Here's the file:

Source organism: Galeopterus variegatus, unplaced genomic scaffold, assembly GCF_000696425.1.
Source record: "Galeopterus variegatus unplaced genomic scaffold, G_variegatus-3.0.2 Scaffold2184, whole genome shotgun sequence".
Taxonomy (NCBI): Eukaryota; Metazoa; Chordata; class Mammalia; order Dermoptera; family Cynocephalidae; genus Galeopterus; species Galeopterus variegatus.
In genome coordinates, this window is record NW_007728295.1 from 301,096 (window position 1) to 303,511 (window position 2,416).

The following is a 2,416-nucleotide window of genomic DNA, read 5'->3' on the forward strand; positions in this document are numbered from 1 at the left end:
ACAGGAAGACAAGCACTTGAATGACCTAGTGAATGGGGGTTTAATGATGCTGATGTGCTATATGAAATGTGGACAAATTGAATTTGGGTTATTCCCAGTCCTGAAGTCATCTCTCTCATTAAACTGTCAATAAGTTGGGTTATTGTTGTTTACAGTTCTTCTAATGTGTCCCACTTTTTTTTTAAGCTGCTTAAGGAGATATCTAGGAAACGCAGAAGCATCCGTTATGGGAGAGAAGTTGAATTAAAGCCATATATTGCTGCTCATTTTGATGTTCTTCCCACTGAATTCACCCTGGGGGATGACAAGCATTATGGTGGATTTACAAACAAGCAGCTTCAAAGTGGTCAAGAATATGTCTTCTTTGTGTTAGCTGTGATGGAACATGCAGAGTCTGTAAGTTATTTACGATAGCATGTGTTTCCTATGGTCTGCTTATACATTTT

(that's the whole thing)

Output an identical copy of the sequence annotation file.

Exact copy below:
Source organism: Galeopterus variegatus, unplaced genomic scaffold, assembly GCF_000696425.1.
Source record: "Galeopterus variegatus unplaced genomic scaffold, G_variegatus-3.0.2 Scaffold2184, whole genome shotgun sequence".
Taxonomy (NCBI): Eukaryota; Metazoa; Chordata; class Mammalia; order Dermoptera; family Cynocephalidae; genus Galeopterus; species Galeopterus variegatus.
In genome coordinates, this window is record NW_007728295.1 from 301,096 (window position 1) to 303,511 (window position 2,416).

The following is a 2,416-nucleotide window of genomic DNA, read 5'->3' on the forward strand; positions in this document are numbered from 1 at the left end:
ACAGGAAGACAAGCACTTGAATGACCTAGTGAATGGGGGTTTAATGATGCTGATGTGCTATATGAAATGTGGACAAATTGAATTTGGGTTATTCCCAGTCCTGAAGTCATCTCTCTCATTAAACTGTCAATAAGTTGGGTTATTGTTGTTTACAGTTCTTCTAATGTGTCCCACTTTTTTTTTAAGCTGCTTAAGGAGATATCTAGGAAACGCAGAAGCATCCGTTATGGGAGAGAAGTTGAATTAAAGCCATATATTGCTGCTCATTTTGATGTTCTTCCCACTGAATTCACCCTGGGGGATGACAAGCATTATGGTGGATTTACAAACAAGCAGCTTCAAAGTGGTCAAGAATATGTCTTCTTTGTGTTAGCTGTGATGGAACATGCAGAGTCTGTAAGTTATTTACGATAGCATGTGTTTCCTATGGTCTGCTTATACATTTT